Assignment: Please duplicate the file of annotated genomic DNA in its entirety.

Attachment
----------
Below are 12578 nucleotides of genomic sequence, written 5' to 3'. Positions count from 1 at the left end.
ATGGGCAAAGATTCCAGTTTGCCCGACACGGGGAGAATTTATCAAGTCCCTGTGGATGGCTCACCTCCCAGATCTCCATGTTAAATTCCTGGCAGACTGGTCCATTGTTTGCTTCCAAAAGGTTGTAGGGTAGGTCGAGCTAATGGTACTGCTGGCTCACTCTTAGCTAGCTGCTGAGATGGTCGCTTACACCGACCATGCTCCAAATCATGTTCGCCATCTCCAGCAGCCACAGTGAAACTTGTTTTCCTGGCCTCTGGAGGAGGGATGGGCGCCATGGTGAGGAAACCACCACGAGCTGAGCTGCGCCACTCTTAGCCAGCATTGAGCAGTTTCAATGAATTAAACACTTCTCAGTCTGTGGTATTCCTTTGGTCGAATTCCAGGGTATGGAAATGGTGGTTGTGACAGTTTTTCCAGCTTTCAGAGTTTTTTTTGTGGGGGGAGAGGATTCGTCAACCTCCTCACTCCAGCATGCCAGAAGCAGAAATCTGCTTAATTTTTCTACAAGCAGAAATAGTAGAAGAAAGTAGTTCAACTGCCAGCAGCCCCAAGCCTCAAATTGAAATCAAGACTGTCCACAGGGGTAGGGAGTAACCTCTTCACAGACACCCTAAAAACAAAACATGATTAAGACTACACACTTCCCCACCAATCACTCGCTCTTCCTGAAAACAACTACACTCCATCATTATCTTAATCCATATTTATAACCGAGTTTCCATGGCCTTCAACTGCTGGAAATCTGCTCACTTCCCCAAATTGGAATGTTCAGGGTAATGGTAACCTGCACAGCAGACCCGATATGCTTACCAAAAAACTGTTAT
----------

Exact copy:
Below are 12578 nucleotides of genomic sequence, written 5' to 3'. Positions count from 1 at the left end.
ATGGGCAAAGATTCCAGTTTGCCCGACACGGGGAGAATTTATCAAGTCCCTGTGGATGGCTCACCTCCCAGATCTCCATGTTAAATTCCTGGCAGACTGGTCCATTGTTTGCTTCCAAAAGGTTGTAGGGTAGGTCGAGCTAATGGTACTGCTGGCTCACTCTTAGCTAGCTGCTGAGATGGTCGCTTACACCGACCATGCTCCAAATCATGTTCGCCATCTCCAGCAGCCACAGTGAAACTTGTTTTCCTGGCCTCTGGAGGAGGGATGGGCGCCATGGTGAGGAAACCACCACGAGCTGAGCTGCGCCACTCTTAGCCAGCATTGAGCAGTTTCAATGAATTAAACACTTCTCAGTCTGTGGTATTCCTTTGGTCGAATTCCAGGGTATGGAAATGGTGGTTGTGACAGTTTTTCCAGCTTTCAGAGTTTTTTTTGTGGGGGGAGAGGATTCGTCAACCTCCTCACTCCAGCATGCCAGAAGCAGAAATCTGCTTAATTTTTCTACAAGCAGAAATAGTAGAAGAAAGTAGTTCAACTGCCAGCAGCCCCAAGCCTCAAATTGAAATCAAGACTGTCCACAGGGGTAGGGAGTAACCTCTTCACAGACACCCTAAAAACAAAACATGATTAAGACTACACACTTCCCCACCAATCACTCGCTCTTCCTGAAAACAACTACACTCCATCATTATCTTAATCCATATTTATAACCGAGTTTCCATGGCCTTCAACTGCTGGAAATCTGCTCACTTCCCCAAATTGGAATGTTCAGGGTAATGGTAACCTGCACAGCAGACCCGATATGCTTACCAAAAAACTGTTAT